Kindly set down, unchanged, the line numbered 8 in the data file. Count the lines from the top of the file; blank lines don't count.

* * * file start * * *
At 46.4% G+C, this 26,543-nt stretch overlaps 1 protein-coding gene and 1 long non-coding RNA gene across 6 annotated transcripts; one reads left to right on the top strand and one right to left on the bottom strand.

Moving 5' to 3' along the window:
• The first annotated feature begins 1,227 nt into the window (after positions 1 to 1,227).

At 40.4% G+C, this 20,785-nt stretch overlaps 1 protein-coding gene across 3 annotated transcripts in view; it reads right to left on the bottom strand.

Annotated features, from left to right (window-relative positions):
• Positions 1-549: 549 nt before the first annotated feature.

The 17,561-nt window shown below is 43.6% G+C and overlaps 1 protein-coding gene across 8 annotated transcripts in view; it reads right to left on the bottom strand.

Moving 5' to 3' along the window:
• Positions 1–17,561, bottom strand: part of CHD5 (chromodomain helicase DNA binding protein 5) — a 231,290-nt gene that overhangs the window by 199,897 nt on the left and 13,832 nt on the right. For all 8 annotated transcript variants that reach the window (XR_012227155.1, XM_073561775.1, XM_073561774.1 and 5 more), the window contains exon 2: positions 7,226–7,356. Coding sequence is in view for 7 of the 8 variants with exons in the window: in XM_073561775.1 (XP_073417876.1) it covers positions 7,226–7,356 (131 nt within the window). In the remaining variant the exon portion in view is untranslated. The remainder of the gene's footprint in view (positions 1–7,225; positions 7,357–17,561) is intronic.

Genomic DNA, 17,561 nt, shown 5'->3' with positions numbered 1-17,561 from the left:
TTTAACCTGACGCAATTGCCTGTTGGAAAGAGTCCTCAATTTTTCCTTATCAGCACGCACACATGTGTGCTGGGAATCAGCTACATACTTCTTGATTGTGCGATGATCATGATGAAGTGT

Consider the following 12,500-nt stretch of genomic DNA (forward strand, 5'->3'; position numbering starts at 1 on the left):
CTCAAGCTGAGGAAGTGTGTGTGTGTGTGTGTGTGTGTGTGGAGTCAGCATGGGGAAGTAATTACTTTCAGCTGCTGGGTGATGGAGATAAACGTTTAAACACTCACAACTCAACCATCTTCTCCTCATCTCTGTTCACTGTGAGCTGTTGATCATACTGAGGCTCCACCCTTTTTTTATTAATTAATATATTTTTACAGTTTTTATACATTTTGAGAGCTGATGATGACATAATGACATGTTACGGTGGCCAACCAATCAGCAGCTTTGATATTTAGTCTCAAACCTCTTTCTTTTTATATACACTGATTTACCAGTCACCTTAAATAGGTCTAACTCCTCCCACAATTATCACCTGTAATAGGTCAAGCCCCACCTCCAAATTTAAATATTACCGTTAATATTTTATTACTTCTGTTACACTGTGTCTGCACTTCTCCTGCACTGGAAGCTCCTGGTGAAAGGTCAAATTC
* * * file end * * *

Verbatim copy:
Moving 5' to 3' along the window: